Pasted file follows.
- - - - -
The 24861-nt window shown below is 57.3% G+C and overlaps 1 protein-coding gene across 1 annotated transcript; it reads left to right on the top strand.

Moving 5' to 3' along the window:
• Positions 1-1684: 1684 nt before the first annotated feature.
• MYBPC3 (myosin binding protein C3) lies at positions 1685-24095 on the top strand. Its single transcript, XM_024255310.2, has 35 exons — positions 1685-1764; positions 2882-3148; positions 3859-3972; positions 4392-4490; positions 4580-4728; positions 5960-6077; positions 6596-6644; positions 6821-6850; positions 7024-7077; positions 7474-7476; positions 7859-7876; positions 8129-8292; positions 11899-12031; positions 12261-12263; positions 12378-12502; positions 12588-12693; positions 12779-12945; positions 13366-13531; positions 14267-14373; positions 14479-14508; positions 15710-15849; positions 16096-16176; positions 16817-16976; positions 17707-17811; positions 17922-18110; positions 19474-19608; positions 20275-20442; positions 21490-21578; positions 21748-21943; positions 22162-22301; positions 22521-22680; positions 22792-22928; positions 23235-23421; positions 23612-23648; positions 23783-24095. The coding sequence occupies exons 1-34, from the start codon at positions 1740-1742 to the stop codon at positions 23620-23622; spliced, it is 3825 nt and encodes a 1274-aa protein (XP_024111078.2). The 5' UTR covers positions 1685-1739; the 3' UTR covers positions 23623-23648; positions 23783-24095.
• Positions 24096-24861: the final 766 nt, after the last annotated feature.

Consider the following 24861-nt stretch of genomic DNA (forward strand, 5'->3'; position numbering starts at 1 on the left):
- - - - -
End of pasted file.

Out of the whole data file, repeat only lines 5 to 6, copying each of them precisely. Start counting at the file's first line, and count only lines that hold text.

• Positions 24096-24861: the final 766 nt, after the last annotated feature.

Consider the following 24861-nt stretch of genomic DNA (forward strand, 5'->3'; position numbering starts at 1 on the left):